A good approach when creating Views is to ask a question and then, if possible from the data, build a View which will help answer the question.

Question: Which physicians have the highest average costs per encounter?

To answer this question, we’ll join the ENCOUNTER and PHYSICIAN models and use an average aggregation against the per encounter COST value.


We can use the Data Preview directly from the Modeler to chart our data.

TIP: The data preview in the Modeler (version 1.4.14) is limited to the top 1000 records. To browse and chart your data without limit, use the Data Browser instead.

View Model:

Report Title
: Average Cost of Encounter by Physician

The Data Preview pane allows us to configure charts to visualize our data. Here, we look at bar and area charts showing average encounter cost (Y Axis) by physician (X Axis).

Takeaways: The lowest average cost fell just below $7,100. The typical cost of an encounter falls in the 10K-12K range. Three physicians averaged above $15,000 per encounter. So, we may want to take a deeper look into the costs incurred for these three physicians to better understand why their costs were so much higher than typical. It may be equally important to understand how four physicians were able to keep the encounter costs under 8K.

Question: What is the average cost of Surgery for a Total Knee Replacement procedure?

To answer this question, we’ll join the ENCOUNTER, SERVICE, and PROCEDURE models and use an average aggregation against the service COST value while filtering the services and procedures associated specifically with ‘Total knee replacement’. We’ll further refine the scope of the result to look only at service charges directly associated with the surgery (e.g., filtering out pharmaceutical and therapeutic charges).


View Model:

Generated SQL


TIP: You use the ‘Show SQL’ toolbar button in the Modeler to examine the generated SQL that is sent to the Spark SQL query processor and executed in the current session’s Spark SQLContext.

Report Title: Average Service Cost for Total Knee Replacement System


Average service cost for a full knee replacement system typically falls in the 3K to 3.5K range.

Just six outliers cost above 4K and two outliers cost below 3K. This first, quick look at the data helps us zero in on those outliers which may deserve greater attention.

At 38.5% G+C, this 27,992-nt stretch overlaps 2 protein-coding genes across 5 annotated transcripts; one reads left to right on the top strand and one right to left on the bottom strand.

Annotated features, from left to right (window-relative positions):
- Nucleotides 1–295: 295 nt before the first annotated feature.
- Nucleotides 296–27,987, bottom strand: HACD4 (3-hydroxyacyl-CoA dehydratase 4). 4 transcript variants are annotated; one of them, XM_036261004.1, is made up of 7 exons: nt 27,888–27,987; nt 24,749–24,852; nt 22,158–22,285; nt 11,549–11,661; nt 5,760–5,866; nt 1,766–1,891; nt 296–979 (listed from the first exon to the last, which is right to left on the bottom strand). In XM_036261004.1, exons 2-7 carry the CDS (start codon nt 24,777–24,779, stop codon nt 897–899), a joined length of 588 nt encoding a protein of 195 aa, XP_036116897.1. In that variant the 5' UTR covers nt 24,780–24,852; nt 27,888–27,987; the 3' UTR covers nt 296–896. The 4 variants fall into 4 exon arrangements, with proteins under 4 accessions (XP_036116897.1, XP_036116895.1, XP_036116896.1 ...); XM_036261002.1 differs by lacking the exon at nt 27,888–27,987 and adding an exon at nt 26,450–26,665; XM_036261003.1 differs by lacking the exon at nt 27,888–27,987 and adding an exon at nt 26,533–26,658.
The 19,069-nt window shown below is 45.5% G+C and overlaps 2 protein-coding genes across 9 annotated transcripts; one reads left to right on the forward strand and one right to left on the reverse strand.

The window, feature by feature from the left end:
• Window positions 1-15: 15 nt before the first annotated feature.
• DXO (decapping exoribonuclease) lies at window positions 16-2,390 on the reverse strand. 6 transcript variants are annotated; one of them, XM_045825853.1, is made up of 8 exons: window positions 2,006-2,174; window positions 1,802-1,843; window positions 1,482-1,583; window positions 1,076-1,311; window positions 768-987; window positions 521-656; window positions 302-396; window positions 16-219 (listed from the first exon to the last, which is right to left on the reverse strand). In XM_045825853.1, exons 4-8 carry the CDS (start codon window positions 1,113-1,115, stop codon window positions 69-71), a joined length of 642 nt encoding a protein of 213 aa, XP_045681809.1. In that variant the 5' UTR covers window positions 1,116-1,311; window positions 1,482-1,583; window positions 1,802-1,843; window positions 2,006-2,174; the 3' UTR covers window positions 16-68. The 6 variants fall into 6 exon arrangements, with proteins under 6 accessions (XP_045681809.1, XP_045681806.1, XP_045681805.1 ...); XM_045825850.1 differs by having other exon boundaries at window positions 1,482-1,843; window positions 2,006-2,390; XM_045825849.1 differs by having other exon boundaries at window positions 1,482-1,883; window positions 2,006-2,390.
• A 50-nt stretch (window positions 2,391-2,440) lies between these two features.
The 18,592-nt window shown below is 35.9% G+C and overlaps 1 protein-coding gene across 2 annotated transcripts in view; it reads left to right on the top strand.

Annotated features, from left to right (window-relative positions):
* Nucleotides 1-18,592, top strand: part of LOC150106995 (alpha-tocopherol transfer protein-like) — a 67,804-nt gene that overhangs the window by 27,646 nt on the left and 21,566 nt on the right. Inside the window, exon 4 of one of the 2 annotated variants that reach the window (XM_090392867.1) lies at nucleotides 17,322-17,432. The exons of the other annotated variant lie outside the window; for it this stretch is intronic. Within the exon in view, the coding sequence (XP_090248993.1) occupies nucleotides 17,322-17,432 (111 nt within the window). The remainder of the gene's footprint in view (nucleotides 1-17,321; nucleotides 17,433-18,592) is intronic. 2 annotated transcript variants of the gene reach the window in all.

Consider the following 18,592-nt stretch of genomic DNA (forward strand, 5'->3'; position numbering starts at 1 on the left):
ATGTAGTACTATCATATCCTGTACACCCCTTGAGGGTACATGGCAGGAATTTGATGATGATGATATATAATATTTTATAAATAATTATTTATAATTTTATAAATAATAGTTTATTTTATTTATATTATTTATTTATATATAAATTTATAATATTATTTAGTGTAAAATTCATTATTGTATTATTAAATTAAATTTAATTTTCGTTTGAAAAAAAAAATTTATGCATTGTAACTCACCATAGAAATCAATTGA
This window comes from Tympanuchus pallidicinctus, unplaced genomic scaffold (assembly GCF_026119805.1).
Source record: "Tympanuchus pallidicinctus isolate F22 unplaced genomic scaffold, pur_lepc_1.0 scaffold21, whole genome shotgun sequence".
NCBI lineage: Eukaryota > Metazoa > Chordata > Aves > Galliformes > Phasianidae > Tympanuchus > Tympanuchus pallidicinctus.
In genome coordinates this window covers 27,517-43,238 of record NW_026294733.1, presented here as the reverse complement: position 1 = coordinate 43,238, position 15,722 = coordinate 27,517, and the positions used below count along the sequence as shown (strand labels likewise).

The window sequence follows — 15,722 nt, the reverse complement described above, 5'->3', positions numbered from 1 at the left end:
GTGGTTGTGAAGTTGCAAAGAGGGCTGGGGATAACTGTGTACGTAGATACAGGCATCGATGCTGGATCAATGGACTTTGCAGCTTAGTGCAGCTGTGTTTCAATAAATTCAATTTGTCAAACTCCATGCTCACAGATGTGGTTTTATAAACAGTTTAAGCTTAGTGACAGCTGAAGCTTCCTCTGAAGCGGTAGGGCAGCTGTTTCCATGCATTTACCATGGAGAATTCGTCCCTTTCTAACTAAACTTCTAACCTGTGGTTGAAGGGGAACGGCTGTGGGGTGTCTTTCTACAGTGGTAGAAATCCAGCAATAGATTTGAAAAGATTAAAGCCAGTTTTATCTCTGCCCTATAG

Question: What are the highest average service costs across all patient encounters for all types of orthopedic surgical procedures?

To answer this question, we can create a simple view based on the SERVICE model which includes a Calculated Column to compute the average service cost and groups service costs by their charge department. We can then apply a “Having” clause (or aggregate filter) to extract only the top 10 services (by cost).

Data Source: HC_SERVICE

We’ll then use the Data Browser and configure a pie chart for the new View.

Chart Configuration Using the Data Browser:

Filter: AVERAGE_COST > 200

Report Title: Highest Average Service Cost by Charge Department (Top 10)


Of the ten highest average cost services, Surgery accounts for only 6% of those costs while Intensive Care and Stepdown Unit (intermediate level care, “a step down” from ICU) account for close to 30% of the overall service costs.

But if we remove those services which are atypical for this type of surgery (over $450) as well as those services under $100, we see that Surgery, Recovery Room, and Interventional Radiology account for the bulk of service costs for these encounters.

This is not unexpected, but it is helpful in validating the data so that when we do find outliers, they will not reflect on the data set as a whole.

Question: Can we compare specific pharmaceutical service costs for similar drugs against facility and/or physician?


View Model:

While we can use this view to look at any number of pharma service costs (and collate by Facility or Physician), we will focus our visualization on comparing facility costs of the two primary pharma services (drugs) used to prevent or reduce bleeding. Further, we will filter the results to focus only on Total Knee Replacement procedures.

Chart Configuration Using the Data Browser:

Y-Axis: TOTAL_COST (aggregate across all encounters), SERVICE_DESCRIPTION
Filters: service description = ‘CYKLOKAPRON 10MG VL’ OR service description = ‘TRANEXMC ACID100MG/ML10ML’)

Title: Facility Comparison of Pharma Service Costs


Based on cost, it is clear that Facility 2 & 3 prefer using branded Tranexamic acid (Cyklokapron) and Facility 5 & 6 prefer using generic Tranexamic acid. We can draw more insight by looking at the average service cost (to verify which is less expensive and by how much) and by pulling in the physicians to determine if this is due to Physician preference more so than Facility.


Case 2: Diabetes Risk Factor Elements for a Diverse Patient Population